10. It is contended for the appellants that on a -proper construction of the decree it should be held that what was intended by the parties was that if the plaintiff wanted to proceed to get an execution of this decree personally against defendants, she might do so at her option, and that all that the decree declared was that there shall be a charge on all properties given in the schedule for the arrears of appellants maintenance. There is nothing, it is said, in this decree which would go to show that the parties intended that the charge should be enforced in the course of execution by sale of the properties specified in this decree, The learned Advocate, in support of the contention that a suit was the only remedy provided for enforcing the charge, relied on several decisions of this Court and in particular he has referred to Aubhoyessury Dabee v. Gouri Sunkar Pandey 22 C 859, where Norris and Gordon, JJ. came to the conclusion that where by a consent decree it is ordered that payment of the decretal amount be made by instalments, and that the properties set forth in a schedule annexed to the decree stand charged with payment of the said instalment, the said properties cannot be sold in execution of the decree, but a separate suit must be brought under Section 67 of the Transfer of Property Act. On behalf of the respondents it was pointed out that that would be the case. But for the provision in the decree for. arrears of maintenance that the sum due for future maintenance can be recovered in execution. The learned Judges were careful enough to point out at p. 863 this:
If the decree had said that in default of payment in Calcutta of the said sums, etc., the same shall immediately become due and realizable by execution by the attachment and sale of the properties set forth in the schedule, there might have been some force in the argument.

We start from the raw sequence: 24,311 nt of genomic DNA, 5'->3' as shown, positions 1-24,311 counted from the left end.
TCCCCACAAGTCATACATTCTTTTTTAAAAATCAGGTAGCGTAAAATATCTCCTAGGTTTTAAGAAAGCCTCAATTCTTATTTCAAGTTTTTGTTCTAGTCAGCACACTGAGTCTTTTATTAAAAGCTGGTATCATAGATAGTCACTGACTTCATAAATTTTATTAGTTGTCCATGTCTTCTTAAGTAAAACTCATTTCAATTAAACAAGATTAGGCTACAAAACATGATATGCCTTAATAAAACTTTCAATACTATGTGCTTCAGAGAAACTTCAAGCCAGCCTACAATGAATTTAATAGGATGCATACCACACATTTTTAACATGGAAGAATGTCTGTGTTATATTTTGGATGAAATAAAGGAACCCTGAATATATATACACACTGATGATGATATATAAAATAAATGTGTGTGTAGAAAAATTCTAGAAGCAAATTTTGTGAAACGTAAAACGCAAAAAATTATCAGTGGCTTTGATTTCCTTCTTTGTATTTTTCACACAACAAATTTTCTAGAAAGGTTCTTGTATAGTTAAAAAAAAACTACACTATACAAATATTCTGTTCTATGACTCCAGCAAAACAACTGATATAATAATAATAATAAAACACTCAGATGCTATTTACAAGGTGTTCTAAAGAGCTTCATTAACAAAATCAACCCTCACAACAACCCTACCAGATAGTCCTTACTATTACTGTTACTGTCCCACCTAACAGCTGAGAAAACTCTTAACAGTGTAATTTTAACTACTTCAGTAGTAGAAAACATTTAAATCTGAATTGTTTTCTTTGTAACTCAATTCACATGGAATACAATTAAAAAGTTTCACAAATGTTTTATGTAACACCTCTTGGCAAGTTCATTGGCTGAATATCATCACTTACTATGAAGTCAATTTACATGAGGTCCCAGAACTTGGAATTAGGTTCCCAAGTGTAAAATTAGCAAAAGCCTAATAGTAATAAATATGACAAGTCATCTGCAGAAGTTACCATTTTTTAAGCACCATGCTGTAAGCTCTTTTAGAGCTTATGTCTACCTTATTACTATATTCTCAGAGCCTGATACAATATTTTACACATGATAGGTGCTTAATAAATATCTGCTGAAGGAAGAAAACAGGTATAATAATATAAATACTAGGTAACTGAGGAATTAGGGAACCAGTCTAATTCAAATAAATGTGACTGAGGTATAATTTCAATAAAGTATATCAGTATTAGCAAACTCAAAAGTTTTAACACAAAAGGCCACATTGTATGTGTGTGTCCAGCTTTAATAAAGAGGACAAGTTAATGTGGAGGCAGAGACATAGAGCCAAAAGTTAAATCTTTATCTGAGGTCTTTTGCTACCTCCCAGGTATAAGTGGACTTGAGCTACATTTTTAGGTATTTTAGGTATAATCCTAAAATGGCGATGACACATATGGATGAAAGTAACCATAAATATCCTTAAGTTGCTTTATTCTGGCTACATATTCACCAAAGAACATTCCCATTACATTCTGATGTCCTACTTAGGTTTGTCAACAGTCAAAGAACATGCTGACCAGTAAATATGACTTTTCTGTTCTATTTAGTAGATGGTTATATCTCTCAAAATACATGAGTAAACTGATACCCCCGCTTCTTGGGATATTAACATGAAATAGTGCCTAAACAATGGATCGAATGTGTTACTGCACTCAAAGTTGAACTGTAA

11. It is said that no plaintiff can sell the properties without bringing a separate suit. On behalf of the respondents our attention was drawn to a decision of Mukherji, J. in Kashi Chandra v. Priya Nath Bakshi : AIR1924Cal645 . In that case the learned Judges distinguished the case relied on by the appellant, namely Aubhoyessury Debee v. Gouri Sunkar Pandey 22 C 859, and said this:
In each of the cases mentioned, the decree was for money and there was a charge upon the properties for security in respect of the judgment-debt. There was no express provision in the decree, as there is in the present case, that the decree-holder would be entitled to realise his dues by execution of the decree.
12. It will be noticed that the decree in that case was a mortgage decree and not a money decree, and it was held in these circumstances that it could be executed against the mortgaged properties without bringing a fresh suit and that O XXX1V, T. 15, Civil Procedure Code, was not applicable to the case. We have no doubt that on a proper construction of the decree the appellant, plaintiff Hemlata Devi, intended that she wanted to realize the arrear by execution of a personal decree against Krista Gobinda or his heirs. No doubt she would be able to do so. The decree was merely a decree declaring a charge and the suit was competent. It is not disputed that if a separate suit % has to be brought, Article 132 of the Schedules to the Limitation Act would apply and that the suit was in time. We think, therefore, that the Subordinate Judge was wrong in dismissing the plaintiffs' suit for a period beyond 3 years 3 months from the time of the institution of the suit. We are of opinion that plaintiff No. 1 is entitled to recover the sum of Rs. 6627 with interest of Rs. 2,368 from defendants Nos. l and 2 by sale of the properties to which we will advert hereafter. This disposes of the first ground taken in this appeal.